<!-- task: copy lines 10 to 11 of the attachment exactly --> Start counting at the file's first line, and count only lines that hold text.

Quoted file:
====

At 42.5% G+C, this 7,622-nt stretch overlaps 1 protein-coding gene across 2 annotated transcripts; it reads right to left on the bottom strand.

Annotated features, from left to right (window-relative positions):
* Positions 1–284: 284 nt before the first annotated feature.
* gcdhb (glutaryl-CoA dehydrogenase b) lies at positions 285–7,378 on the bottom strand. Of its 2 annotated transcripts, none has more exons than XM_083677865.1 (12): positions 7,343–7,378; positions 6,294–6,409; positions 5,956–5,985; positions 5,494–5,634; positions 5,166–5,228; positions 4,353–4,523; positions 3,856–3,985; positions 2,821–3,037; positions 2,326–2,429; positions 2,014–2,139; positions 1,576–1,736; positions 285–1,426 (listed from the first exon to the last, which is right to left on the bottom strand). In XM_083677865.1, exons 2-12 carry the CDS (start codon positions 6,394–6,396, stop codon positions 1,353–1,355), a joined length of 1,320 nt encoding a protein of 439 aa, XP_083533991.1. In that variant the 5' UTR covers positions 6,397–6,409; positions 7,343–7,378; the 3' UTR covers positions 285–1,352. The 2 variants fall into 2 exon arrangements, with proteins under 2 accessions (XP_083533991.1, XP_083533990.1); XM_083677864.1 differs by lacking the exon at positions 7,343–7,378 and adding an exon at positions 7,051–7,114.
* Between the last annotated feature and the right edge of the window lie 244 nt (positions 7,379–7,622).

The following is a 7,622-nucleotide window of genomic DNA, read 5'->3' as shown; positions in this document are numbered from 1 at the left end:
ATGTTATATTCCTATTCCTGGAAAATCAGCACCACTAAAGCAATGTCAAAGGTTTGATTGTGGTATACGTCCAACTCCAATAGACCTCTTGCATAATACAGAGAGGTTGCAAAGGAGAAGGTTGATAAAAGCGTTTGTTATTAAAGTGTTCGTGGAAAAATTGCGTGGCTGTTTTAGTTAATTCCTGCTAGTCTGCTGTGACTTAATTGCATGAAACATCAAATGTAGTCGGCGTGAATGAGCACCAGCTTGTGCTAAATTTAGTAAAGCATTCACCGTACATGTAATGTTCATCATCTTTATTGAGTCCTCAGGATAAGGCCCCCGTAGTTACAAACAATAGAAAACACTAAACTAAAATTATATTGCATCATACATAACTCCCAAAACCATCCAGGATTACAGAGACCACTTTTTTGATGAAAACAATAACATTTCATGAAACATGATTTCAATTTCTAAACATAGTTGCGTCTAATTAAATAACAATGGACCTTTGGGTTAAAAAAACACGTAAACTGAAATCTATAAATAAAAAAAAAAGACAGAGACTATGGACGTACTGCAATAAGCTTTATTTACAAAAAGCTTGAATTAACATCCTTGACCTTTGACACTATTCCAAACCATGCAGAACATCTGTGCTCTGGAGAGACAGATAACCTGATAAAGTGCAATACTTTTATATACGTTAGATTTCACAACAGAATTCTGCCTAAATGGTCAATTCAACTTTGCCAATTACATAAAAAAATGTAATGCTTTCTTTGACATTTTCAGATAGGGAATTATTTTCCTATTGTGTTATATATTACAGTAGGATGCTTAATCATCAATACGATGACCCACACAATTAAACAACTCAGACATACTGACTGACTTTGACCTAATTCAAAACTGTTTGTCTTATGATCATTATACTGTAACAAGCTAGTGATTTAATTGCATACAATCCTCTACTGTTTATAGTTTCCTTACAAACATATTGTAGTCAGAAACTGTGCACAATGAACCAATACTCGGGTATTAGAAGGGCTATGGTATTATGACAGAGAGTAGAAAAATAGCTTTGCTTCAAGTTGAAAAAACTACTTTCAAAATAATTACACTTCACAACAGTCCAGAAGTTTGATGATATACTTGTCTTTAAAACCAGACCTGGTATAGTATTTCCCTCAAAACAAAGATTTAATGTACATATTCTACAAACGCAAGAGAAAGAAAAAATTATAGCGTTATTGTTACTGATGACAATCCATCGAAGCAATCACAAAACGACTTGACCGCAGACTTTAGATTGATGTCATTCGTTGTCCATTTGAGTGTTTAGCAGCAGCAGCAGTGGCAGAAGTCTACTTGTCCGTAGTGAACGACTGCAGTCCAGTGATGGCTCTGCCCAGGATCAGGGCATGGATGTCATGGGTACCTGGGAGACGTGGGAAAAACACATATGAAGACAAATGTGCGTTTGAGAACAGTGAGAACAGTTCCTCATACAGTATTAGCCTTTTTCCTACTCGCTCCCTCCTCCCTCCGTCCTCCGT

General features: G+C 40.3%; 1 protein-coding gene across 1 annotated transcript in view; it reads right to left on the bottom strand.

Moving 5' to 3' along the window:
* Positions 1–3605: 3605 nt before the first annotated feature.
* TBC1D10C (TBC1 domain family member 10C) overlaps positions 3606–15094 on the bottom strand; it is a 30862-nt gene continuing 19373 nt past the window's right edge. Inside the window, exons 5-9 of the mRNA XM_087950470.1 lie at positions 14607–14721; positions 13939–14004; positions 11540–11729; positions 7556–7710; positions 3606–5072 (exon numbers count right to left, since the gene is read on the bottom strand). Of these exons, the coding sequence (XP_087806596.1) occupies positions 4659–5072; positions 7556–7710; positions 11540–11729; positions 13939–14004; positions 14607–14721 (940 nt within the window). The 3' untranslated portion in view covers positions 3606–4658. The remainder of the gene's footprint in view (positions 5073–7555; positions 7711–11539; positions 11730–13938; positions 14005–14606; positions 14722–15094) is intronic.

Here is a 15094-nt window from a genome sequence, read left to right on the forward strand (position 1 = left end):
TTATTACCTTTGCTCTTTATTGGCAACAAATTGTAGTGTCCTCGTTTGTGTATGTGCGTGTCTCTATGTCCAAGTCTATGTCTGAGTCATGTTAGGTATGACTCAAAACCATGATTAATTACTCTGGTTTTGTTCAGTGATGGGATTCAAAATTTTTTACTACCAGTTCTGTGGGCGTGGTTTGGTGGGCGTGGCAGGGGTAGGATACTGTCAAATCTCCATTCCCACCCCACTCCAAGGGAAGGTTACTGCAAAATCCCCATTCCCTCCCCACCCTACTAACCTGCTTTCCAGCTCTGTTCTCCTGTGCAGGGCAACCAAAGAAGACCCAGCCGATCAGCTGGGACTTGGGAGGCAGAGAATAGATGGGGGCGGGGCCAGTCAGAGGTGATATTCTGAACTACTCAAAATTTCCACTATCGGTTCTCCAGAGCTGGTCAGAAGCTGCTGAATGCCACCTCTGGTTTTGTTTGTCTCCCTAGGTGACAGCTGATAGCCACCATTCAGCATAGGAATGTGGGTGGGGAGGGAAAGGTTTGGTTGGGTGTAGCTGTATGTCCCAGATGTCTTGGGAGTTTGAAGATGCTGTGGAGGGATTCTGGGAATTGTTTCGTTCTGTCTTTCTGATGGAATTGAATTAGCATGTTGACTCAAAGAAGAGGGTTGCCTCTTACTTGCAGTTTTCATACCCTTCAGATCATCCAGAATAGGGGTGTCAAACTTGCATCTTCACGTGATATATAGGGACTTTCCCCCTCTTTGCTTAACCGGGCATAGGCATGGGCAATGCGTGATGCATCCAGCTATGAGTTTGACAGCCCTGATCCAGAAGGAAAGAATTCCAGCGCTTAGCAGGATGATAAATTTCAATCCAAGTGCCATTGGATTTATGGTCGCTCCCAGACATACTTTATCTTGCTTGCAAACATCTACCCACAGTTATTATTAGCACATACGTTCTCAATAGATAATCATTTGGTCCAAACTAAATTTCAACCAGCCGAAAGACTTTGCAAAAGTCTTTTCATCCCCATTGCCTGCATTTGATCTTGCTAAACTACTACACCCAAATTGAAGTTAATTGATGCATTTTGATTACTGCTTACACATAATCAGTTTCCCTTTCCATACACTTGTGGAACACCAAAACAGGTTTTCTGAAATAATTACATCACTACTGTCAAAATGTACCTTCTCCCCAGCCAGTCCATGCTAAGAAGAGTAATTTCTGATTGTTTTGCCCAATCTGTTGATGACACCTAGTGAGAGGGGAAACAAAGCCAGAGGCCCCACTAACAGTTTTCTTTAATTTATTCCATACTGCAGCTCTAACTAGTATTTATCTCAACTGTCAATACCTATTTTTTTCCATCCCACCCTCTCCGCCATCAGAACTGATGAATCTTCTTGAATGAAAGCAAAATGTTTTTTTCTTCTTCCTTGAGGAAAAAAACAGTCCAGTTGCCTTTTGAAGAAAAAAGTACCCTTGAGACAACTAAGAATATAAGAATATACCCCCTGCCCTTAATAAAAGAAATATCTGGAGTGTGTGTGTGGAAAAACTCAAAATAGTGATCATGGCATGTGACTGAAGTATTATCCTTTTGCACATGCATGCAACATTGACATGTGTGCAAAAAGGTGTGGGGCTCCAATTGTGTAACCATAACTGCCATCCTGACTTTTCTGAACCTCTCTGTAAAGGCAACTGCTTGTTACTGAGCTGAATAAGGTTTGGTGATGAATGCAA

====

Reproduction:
* Positions 1–3605: 3605 nt before the first annotated feature.
* TBC1D10C (TBC1 domain family member 10C) overlaps positions 3606–15094 on the bottom strand; it is a 30862-nt gene continuing 19373 nt past the window's right edge. Inside the window, exons 5-9 of the mRNA XM_087950470.1 lie at positions 14607–14721; positions 13939–14004; positions 11540–11729; positions 7556–7710; positions 3606–5072 (exon numbers count right to left, since the gene is read on the bottom strand). Of these exons, the coding sequence (XP_087806596.1) occupies positions 4659–5072; positions 7556–7710; positions 11540–11729; positions 13939–14004; positions 14607–14721 (940 nt within the window). The 3' untranslated portion in view covers positions 3606–4658. The remainder of the gene's footprint in view (positions 5073–7555; positions 7711–11539; positions 11730–13938; positions 14005–14606; positions 14722–15094) is intronic.